The Union's processing of Grievances #03-02 and R.20 are relevant and precedential. Both grievances addressed the specific issue before the Arbitrator. In terms of the County's assertion that the Highway Commissioner's letter represents the resolution of the grievances, the County is in error because mutual assent was not reached.

Seniority is the creation of the parties' labor agreement and is a mandatory subject of bargaining. The parties have limited management's rights in this regard and there is no binding past practice to assign overtime within each shop.

As to the County's contention that there is confusion as to the meaning of classification, it is not relevant because it is not contained in the clause in dispute. The parties further defined the intent of the term "classification" in the 1999 settlement which supports the Union's position.

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Based on the record as a whole, the Union requests that the grievance be sustained and the remedy ordered.

County Reply Brief

The County first notes that the Union minimally argued its case in its initial brief. This only concerns the County to the extent that if the Union argues issues in its reply brief that it intentionally omitted from its initial brief, then the County requests that the Arbitrator decline to address the new issues since it would unfairly advantage the Union.

The County challenges the facts asserted by the Union. The Union witnesses do not have knowledge of the Highway Department's assignment or distribution practices during winter operations. The "30 minute response time" side letter is inadmissible and was deemed so by the Arbitrator. As to the assertion that Virlee was ordered to no longer perform overtime, it never occurred and Virlee continued to work overtime consistent with the asserted past practice.

The evidence supports the fact that Grievances 03-02 and R.20 address the issue in the case and was resolved in writing. These written resolutions are compelling and are consistent with the County's position.

For the reasons set forth herein and in the County's initial brief, the grievance must be denied.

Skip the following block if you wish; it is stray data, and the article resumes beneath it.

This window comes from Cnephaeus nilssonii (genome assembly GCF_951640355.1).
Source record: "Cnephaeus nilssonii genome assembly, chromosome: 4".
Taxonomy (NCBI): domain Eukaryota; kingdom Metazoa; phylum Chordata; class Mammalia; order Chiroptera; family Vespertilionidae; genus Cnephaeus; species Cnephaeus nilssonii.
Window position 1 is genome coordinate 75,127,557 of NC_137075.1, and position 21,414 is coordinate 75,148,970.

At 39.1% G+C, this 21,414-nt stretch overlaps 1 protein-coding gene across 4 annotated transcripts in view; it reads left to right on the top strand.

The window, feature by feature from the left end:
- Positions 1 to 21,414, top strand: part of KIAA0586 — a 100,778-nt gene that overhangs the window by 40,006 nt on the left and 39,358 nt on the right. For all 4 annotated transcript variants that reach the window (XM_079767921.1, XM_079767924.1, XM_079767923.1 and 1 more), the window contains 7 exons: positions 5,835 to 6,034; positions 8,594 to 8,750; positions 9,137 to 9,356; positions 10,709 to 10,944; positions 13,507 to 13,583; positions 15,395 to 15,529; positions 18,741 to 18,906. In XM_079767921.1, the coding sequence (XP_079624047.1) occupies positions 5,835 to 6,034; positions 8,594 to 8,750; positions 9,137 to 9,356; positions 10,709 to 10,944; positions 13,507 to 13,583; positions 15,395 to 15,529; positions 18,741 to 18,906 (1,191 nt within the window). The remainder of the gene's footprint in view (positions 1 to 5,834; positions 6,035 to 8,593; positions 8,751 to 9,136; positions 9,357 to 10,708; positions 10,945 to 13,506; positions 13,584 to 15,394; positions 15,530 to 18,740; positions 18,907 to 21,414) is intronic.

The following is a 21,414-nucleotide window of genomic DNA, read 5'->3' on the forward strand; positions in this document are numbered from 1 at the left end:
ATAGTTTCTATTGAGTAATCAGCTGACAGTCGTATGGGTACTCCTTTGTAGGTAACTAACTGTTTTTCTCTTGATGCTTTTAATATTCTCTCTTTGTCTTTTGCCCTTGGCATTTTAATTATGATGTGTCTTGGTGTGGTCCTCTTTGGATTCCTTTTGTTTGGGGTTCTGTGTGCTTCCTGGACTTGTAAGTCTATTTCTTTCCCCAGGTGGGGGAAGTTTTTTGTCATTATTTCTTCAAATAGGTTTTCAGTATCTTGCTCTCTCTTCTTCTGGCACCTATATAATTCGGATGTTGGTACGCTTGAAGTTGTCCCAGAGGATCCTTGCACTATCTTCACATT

DISCUSSION

This case presents the issue of how overtime was intended to be assigned. The parties agree that Article 8, Section D governs the instant dispute, but disagree as to the meaning of the language. The Union argues that the language is clear and that seniority, total seniority in this instance, is the only factor the County should have considered in offering overtime. Alternately, the County maintains that the "custom and practice" need be considered in conjunction with seniority. The dominant rule is that if the meaning of a contract clause can be ascertained by the plain language of the agreement, then there is no need to look beyond the agreement and consider extrinsic evidence. Elkouri & Elkouri, How Arbitration Works, 6th ed. (2003) p. 434-436. Thus, I will start with the language of the agreement.

Article 8, Section D states:

Assignment of overtime shall be consistent with custom and past practice, specifically;

1. First, by seniority in classification;

2. Then, by total seniority.

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Separate and distinct seniority lists, for highway and bridgetenders shall be utilized by Employer for purposes of assignment of overtime. It is the parties' intent that seniority for highway employees shall be determined by comparison to other highway department employees; seniority for bridgetenders shall be determined by comparison to other bridgetenders; and seniority for solid waste employees shall be determined by comparison to other solid waste employees.

I concur with the Union that this language is clear and unambiguous, but reach a different conclusion. The first sentence establishes that the parties expressly incorporated past practice and custom, in addition to seniority, into their overtime assignment process. This is not a strict seniority clause as the Union asserts; a strict seniority clause would allow seniority to be the only factor considered by the County. That is not what the parties bargained. These parties have bargained that overtime is to be assigned based on both custom and practice and by seniority, in classification and in total.

The Union points the Arbitrator to the word, "specifically" in Section D and asserts that this reference means that the parties intended seniority to be of greater significance than "custom and practice". I disagree. If the parties had intended for seniority to be the determining factor, then there was no reason to include the phrase, "custom and practice" in this section of the agreement. Having included the phrase, it must be given meaning.

Having found that the custom and practice of the parties is relevant, it is necessary to determine whether the parties have an established custom and practice that is binding on this situation. The County asserts that a binding past practice of maintaining separate seniority lists at the North Shop and the South/Main Shop and assigning overtime by seniority at each shop exists. The Union challenges the existence of such a practice. There are three elements necessary to find a binding past practice. Id at 608. To be binding on both parties, there must be clarity, consistency and acceptability. Id. The record establishes that a binding past practice does not exist for purposes of assigning overtime.